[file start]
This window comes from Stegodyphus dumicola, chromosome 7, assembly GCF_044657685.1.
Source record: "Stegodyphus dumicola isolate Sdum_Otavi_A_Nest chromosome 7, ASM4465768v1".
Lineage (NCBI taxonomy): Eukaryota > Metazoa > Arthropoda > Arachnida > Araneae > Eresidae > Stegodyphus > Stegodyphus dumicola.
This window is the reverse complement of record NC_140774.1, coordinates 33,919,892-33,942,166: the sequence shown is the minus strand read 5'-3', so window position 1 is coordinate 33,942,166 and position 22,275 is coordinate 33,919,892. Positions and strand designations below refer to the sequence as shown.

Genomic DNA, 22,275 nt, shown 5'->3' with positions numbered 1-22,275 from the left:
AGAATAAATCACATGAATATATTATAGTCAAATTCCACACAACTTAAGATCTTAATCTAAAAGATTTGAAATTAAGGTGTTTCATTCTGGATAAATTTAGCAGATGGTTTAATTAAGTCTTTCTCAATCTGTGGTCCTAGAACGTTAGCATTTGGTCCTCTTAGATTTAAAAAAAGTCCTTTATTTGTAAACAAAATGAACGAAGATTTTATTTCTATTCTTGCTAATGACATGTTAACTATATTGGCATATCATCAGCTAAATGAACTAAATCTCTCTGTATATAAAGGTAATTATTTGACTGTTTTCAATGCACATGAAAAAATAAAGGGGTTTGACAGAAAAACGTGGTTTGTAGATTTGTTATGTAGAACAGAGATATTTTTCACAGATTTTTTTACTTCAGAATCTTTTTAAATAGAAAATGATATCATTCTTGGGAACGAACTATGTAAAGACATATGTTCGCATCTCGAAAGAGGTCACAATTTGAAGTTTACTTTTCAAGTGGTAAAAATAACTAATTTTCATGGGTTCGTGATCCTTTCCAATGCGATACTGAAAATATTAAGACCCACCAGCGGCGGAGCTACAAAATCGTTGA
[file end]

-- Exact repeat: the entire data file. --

This window comes from Stegodyphus dumicola, chromosome 7, assembly GCF_044657685.1.
Source record: "Stegodyphus dumicola isolate Sdum_Otavi_A_Nest chromosome 7, ASM4465768v1".
Lineage (NCBI taxonomy): Eukaryota > Metazoa > Arthropoda > Arachnida > Araneae > Eresidae > Stegodyphus > Stegodyphus dumicola.
This window is the reverse complement of record NC_140774.1, coordinates 33,919,892-33,942,166: the sequence shown is the minus strand read 5'-3', so window position 1 is coordinate 33,942,166 and position 22,275 is coordinate 33,919,892. Positions and strand designations below refer to the sequence as shown.

Genomic DNA, 22,275 nt, shown 5'->3' with positions numbered 1-22,275 from the left:
AGAATAAATCACATGAATATATTATAGTCAAATTCCACACAACTTAAGATCTTAATCTAAAAGATTTGAAATTAAGGTGTTTCATTCTGGATAAATTTAGCAGATGGTTTAATTAAGTCTTTCTCAATCTGTGGTCCTAGAACGTTAGCATTTGGTCCTCTTAGATTTAAAAAAAGTCCTTTATTTGTAAACAAAATGAACGAAGATTTTATTTCTATTCTTGCTAATGACATGTTAACTATATTGGCATATCATCAGCTAAATGAACTAAATCTCTCTGTATATAAAGGTAATTATTTGACTGTTTTCAATGCACATGAAAAAATAAAGGGGTTTGACAGAAAAACGTGGTTTGTAGATTTGTTATGTAGAACAGAGATATTTTTCACAGATTTTTTTACTTCAGAATCTTTTTAAATAGAAAATGATATCATTCTTGGGAACGAACTATGTAAAGACATATGTTCGCATCTCGAAAGAGGTCACAATTTGAAGTTTACTTTTCAAGTGGTAAAAATAACTAATTTTCATGGGTTCGTGATCCTTTCCAATGCGATACTGAAAATATTAAGACCCACCAGCGGCGGAGCTACAAAATCGTTGA